Even Before the Charlie Hebdo Massacre, Religious Hatred Was What the French Feared Most

A recent poll showed tensions were already running high.

Thibault Camus/AP

For indispensable reporting on the coronavirus crisis, the election, and more, subscribe to the Mother Jones Daily newsletter.


In a sense, many in France saw it coming. The massacre carried out by masked gunmen on Wednesday at the satirical newspaper Charlie Hebdo appears to have fulfilled widespread fears: According to a Pew Research Center poll from last October, French citizens viewed religious and ethnic hatred—along with the gap between the rich and poor—to be the world’s greatest threat:

Citizens of the United Kingdom and Germany also saw religious and ethnic hatred as a prime danger, while that category topped the list in most countries surveyed in the Middle East and Southeast Asia.

In France—a constitutionally secular country with an estimated 5 million Muslims and a recent history of violence rooted in ethnic strife—the Pew findings suggest persistent concerns about rising tensions and Islamic extremism, as these results from its 2010 survey show:

In the wake of the Charlie Hebdo killings, some suspect that the incident is likely to speed up the spread of anti-Islamic and anti-immigrant sentiment in France and the rest of Europe, particularly among far-right groups like France’s National Front.

“This is a dangerous moment for European societies,” Peter Neumann, director of the International Center for the Study of Radicalization at King’s College London, told the New York Times. “With increasing radicalization among supporters of jihadist organizations and the white working class increasingly feeling disenfranchised and uncoupled from elites, things are coming to a head.”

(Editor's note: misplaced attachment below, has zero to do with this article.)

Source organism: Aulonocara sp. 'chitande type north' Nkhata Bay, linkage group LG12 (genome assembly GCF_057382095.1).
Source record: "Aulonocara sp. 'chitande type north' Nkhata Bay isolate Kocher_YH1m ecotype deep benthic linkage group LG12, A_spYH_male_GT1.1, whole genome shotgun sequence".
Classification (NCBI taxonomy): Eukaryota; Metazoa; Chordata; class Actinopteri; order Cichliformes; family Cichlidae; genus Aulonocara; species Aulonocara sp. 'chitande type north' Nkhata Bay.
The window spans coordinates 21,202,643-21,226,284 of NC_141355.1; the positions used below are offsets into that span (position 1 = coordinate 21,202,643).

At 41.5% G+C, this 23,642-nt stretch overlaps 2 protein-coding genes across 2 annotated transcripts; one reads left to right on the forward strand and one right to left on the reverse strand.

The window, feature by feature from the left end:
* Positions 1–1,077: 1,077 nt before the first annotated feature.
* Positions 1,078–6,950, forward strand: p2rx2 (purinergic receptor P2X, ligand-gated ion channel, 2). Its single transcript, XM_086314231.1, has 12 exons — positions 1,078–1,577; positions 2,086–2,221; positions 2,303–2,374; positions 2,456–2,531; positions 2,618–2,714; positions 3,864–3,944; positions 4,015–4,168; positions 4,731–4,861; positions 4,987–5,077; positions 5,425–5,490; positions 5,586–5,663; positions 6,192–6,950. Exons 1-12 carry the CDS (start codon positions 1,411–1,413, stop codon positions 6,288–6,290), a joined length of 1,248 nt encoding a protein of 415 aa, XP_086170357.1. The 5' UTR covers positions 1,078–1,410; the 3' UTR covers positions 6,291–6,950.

DOES IT FEEL LIKE POLITICS IS AT A BREAKING POINT?

Headshot of Editor in Chief of Mother Jones, Clara Jeffery

It sure feels that way to me, and here at Mother Jones, we’ve been thinking a lot about what journalism needs to do differently, and how we can have the biggest impact.

We kept coming back to one word: corruption. Democracy and the rule of law being undermined by those with wealth and power for their own gain. So we're launching an ambitious Mother Jones Corruption Project to do deep, time-intensive reporting on systemic corruption, and asking the MoJo community to help crowdfund it.

We aim to hire, build a team, and give them the time and space needed to understand how we got here and how we might get out. We want to dig into the forces and decisions that have allowed massive conflicts of interest, influence peddling, and win-at-all-costs politics to flourish.

It's unlike anything we've done, and we have seed funding to get started, but we're looking to raise $500,000 from readers by July when we'll be making key budgeting decisions—and the more resources we have by then, the deeper we can dig. If our plan sounds good to you, please help kickstart it with a tax-deductible donation today.

Thanks for reading—whether or not you can pitch in today, or ever, I'm glad you're with us.

Signed by Clara Jeffery

Clara Jeffery, Editor-in-Chief

payment methods

We Recommend

Latest